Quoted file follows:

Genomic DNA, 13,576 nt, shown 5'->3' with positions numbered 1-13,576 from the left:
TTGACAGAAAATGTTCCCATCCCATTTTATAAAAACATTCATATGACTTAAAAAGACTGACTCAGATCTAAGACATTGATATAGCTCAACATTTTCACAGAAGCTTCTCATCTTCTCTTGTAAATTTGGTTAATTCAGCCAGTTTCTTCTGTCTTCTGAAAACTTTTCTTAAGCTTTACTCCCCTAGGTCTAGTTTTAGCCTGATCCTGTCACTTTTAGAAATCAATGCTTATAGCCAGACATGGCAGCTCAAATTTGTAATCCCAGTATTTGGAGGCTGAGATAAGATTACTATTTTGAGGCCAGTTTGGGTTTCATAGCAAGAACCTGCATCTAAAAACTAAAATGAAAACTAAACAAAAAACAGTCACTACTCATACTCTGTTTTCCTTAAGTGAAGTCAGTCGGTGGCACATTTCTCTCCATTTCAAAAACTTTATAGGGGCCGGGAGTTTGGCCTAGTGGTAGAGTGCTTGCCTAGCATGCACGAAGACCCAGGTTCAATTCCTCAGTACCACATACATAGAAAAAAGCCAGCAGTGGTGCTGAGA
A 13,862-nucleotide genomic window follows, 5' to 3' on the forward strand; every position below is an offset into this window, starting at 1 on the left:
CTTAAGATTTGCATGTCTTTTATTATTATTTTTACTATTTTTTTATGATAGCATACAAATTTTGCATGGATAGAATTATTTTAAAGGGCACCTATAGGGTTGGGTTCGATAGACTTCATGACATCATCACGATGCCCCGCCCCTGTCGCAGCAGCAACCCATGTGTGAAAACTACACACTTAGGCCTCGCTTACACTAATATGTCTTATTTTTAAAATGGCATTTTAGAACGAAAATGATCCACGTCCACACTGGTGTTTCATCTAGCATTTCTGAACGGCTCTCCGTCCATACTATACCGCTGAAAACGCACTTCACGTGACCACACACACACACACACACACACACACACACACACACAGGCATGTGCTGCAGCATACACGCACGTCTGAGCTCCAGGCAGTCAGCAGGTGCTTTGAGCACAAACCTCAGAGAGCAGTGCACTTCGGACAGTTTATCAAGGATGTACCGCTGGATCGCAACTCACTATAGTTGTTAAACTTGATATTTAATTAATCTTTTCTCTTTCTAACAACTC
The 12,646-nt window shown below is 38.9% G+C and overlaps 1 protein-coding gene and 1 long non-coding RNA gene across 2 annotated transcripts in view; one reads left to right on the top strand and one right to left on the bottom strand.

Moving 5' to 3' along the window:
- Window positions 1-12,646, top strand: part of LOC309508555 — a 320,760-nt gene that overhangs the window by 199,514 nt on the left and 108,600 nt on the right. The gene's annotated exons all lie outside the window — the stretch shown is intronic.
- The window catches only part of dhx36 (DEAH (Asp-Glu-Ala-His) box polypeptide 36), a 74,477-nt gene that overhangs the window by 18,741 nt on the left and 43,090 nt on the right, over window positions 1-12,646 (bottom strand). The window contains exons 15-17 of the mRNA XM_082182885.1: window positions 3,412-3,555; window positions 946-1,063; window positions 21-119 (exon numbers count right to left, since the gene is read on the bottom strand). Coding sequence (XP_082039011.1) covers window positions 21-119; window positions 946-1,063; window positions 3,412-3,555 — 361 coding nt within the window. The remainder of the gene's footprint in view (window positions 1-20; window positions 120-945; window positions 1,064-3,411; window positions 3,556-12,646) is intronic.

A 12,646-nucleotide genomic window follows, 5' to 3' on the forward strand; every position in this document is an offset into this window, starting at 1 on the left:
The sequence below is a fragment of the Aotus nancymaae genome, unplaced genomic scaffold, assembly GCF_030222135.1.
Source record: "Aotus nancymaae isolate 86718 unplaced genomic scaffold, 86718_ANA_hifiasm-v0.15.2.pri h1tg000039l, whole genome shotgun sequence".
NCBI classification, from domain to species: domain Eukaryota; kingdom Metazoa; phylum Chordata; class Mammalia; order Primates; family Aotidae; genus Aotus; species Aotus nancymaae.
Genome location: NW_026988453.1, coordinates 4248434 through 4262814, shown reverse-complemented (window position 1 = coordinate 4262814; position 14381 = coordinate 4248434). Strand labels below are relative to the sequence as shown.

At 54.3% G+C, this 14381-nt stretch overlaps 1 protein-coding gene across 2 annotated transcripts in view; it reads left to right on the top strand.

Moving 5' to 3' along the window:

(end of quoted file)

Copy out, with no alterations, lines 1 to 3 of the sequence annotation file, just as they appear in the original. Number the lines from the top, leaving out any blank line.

Genomic DNA, 13,576 nt, shown 5'->3' with positions numbered 1-13,576 from the left:
TTGACAGAAAATGTTCCCATCCCATTTTATAAAAACATTCATATGACTTAAAAAGACTGACTCAGATCTAAGACATTGATATAGCTCAACATTTTCACAGAAGCTTCTCATCTTCTCTTGTAAATTTGGTTAATTCAGCCAGTTTCTTCTGTCTTCTGAAAACTTTTCTTAAGCTTTACTCCCCTAGGTCTAGTTTTAGCCTGATCCTGTCACTTTTAGAAATCAATGCTTATAGCCAGACATGGCAGCTCAAATTTGTAATCCCAGTATTTGGAGGCTGAGATAAGATTACTATTTTGAGGCCAGTTTGGGTTTCATAGCAAGAACCTGCATCTAAAAACTAAAATGAAAACTAAACAAAAAACAGTCACTACTCATACTCTGTTTTCCTTAAGTGAAGTCAGTCGGTGGCACATTTCTCTCCATTTCAAAAACTTTATAGGGGCCGGGAGTTTGGCCTAGTGGTAGAGTGCTTGCCTAGCATGCACGAAGACCCAGGTTCAATTCCTCAGTACCACATACATAGAAAAAAGCCAGCAGTGGTGCTGAGA
A 13,862-nucleotide genomic window follows, 5' to 3' on the forward strand; every position below is an offset into this window, starting at 1 on the left: